This study attempts to capture one critical index of our nation's social health - the literacy of its major cities (population of 250,000 and above). This study focuses on six key indicators of literacy: newspaper circulation, number of bookstores, library resources, periodical publishing resources, educational attainment, and Internet resources.

This set of factors measures people's use of their literacy and thus presents a complex and nuanced portrait of our nation's cultural vitality. From this data we can better perceive the extent and quality of the long-term literacy essential to individual economic success, civic participation, and the quality of life in a community and a nation.

As I've mentioned before, the ranking is necessarily an interpretation of data. What matters most is not whether the rank ordering changes but what communities do to promote the kinds of literacy practices that the data track.

A Look Back, 2003-2007

The release of the 2007 America's Most Literate Cities survey coincides with renewed widespread interest in reading and literacy. The National Endowment for the Arts (NEA) recently published a “disturbing story” indicating that, at all levels, Americans are reading less and reading less well, and that this behavior correlates with declining measures of the health of our society.

Looking back on five years of data, I find that these new studies are borne out by some of the five-year trends in these surveys of America's most and least literate cities.

One of the most disturbing trends is that while Americans are becoming more and more educated in terms of their time spent in school and their education level accomplished, they are decreasing in terms of literate behaviors. This is particularly obvious in our lack of support of bookstores and the constantly diminishing circulation of newspapers. Forty-three of the 59 cities studied have a higher percentage of high school graduates than they did five years ago, and 46 of the cities have a higher percentage of college graduates, so clearly the trend across the country is for people to stay in school longer and achieve a higher grade level of accomplishment. Nevertheless, every city in the study declined in Sunday newspaper circulation save one--St. Paul, Minnesota--and only four--Cleveland, Indianapolis, Louisville, and St. Paul--had consistent increases in weekday circulation. So while Americans are becoming more and more “educated,” they are reading newspapers less.

We are also supporting local bookstores far less often. Not a single city in our survey has more independent bookstores now than five years ago. Fifty-seven out of 60 cities reported fewer retail booksellers in 2007 than in 2003; in several, the number of booksellers per capita dropped by half of what was reported in 2003. At the macro level, the market does seem to reflect the “alarming” story that the NEA reports.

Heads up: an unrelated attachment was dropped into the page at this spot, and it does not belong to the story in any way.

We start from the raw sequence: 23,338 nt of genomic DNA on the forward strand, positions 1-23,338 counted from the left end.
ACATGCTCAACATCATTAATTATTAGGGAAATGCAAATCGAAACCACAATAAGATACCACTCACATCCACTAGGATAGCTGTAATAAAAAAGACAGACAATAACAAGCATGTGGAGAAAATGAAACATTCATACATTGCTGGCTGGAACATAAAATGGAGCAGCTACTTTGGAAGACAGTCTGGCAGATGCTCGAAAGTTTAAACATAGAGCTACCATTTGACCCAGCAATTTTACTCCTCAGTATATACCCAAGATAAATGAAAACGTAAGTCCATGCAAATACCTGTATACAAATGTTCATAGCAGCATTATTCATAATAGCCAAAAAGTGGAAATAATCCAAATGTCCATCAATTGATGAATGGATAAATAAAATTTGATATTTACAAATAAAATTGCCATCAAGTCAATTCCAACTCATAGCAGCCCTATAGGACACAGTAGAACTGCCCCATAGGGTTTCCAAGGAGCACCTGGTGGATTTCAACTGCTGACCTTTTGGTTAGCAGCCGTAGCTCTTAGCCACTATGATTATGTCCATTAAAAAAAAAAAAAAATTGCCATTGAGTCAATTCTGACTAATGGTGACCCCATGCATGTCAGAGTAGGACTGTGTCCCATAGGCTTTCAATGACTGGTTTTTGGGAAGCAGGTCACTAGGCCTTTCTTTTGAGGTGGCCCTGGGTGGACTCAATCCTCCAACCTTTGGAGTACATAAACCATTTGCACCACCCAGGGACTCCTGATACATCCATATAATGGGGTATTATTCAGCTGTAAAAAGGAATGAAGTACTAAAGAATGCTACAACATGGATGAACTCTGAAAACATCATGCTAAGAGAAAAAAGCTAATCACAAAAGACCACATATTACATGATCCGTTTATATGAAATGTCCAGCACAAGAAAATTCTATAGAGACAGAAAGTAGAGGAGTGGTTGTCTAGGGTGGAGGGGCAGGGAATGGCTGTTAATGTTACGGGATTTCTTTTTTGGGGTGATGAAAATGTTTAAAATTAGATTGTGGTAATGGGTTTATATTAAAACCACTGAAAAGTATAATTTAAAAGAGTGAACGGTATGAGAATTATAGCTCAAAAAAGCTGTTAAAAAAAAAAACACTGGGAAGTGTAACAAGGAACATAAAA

There are, however, a few bright spots in this year's study indicating that reading practices in some areas have improved or at least stayed the same while they have definitely changed in nature. Per capita publication of magazines in the United States increased in 87 percent of the cities studied. Libraries are staying even, with the number of library buildings, volumes in the collection, and circulation of books and other materials staying about steady in terms of the number of cities advancing and declining. Consistent improvements have occurred in the number of branches per capita in Boston and El Paso, Texas. Portland, San Francisco, and St. Paul have moved well up in circulation per capita, and Boston, Detroit and San Francisco have consistently increased their library holdings.

The internet explosion has also clearly taken effect with substantial growth of reading online. Almost all the cities have more free internet access points. More people are reading newspapers online and buying books online than in previous years.

So with five years of data and a retrospective look, what are some of the trends in terms of specific cities? First, there are some perennial winners. Minneapolis, Seattle, Pittsburgh, Denver, and Washington, D.C. have appeared in the top 10 in every year the study has been conducted. Close behind them are Atlanta, Cincinnati, Portland, and the rising star of literate cities, St. Paul, Minnesota.

St. Paul has moved up in the rankings every year from 11th to 9th to 5th to 3rd. It is the only city in the United States in which Sunday newspaper circulation has increased per capita and one of very few in which weekday circulation has increased. St. Paul's library system is good and improving: it is one of the few cities which improved in all three variables of branches, volumes, and circulation. Public access to internet communications has increased substantially in every year the study has been conducted. St. Paul has had a large increase in the publication of professional journals and an even more impressive increase in the publication of magazines. The city has held its own in very declining markets for bookstores. And St. Paul has the fifth highest percentage of the population with a high school diploma and the tenth highest with a college bachelor's degree. So St. Paul is certainly a bright spot.

Dr. Jack Miller,
Central Connecticut State University